21 November 2009

A waiver good for some property owners. Petikan TheStar Sunday November 1, 2009

THE reintroduction of the Real Property Gains Tax (RPGT) in Budget 2010 has generated much interest and concern.

The acquisition and disposal of property is subjected to a levy by the Government in the form of stamp duty or RPGT

There are many instances when the disposals are made not with a view to profits. People acquire and hold property as a store of wealth and they dispose it when they are in need of funds.

Certain individuals should be exempted from the RGPT. Senior citizens aged 55 years and above who dispose of their properties should be exempted. This category of people needs the funds to meet exorbitant medical bills and for their continued healthcare.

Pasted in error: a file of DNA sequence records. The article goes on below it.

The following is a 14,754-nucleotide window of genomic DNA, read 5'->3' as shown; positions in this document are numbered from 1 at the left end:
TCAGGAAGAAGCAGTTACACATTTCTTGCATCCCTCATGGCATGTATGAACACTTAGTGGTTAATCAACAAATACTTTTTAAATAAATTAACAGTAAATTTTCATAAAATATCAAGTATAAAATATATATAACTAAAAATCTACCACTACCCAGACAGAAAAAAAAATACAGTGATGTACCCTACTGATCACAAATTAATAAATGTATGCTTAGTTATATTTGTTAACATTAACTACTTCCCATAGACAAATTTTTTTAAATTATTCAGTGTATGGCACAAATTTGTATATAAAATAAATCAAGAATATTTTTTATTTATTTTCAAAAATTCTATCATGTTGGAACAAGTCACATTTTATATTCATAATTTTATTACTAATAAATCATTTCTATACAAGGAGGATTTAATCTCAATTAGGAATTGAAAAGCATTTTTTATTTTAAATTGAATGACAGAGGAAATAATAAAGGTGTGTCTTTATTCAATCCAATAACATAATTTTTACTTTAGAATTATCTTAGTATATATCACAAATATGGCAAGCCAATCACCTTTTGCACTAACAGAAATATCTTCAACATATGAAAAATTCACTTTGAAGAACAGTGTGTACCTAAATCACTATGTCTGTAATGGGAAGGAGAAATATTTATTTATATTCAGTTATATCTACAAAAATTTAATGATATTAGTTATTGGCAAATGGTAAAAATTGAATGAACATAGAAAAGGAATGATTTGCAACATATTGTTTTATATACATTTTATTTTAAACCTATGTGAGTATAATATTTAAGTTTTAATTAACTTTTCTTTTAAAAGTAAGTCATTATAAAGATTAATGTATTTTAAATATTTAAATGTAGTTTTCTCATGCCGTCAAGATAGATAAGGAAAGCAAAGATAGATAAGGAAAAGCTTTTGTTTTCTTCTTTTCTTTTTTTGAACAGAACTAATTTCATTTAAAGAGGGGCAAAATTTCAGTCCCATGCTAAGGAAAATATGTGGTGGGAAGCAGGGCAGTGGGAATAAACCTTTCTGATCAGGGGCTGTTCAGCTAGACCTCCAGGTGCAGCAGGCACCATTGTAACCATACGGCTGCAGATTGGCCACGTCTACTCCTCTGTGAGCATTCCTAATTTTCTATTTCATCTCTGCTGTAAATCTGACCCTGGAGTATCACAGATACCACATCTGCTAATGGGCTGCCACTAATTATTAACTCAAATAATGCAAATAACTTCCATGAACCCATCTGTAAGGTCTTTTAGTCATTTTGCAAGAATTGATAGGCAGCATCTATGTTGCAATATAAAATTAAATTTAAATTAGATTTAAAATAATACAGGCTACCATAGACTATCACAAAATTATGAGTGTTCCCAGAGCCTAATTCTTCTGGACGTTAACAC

Those who are forced to sell property to meet their debts should be exempted; and disposals as a result of bank foreclosures should also be exempted.

There are those who have to sell their properties to finance their children’s education. The incidence of a levy on property transactions should be a one-off payment at the time of acquisition. Therefore, an increase of a quarter to half a percentage point of the stamp duty could be introduced.

I believe this increase will be adequate to generate revenue equivalent to that derived from the RPGT collection.

Those who can afford to buy property or buy new houses should be able to pay the stamp duty. Stamp duty is easy to compute as it is based on the transacted price. On the other hand, the chargeable gain with the acquisition and disposal price is sometimes difficult to ascertain since the supporting invoices, bills and other documents go missing after so many years.

Other benefits include:

> There is no need to complete any forms and hence saves time.

> The collection is prompt as there would be no registration of the title of the property without first receiving the stamp duty.

> The seller receives his proceeds without having to wait for the tax clearance.

Shah Alam.

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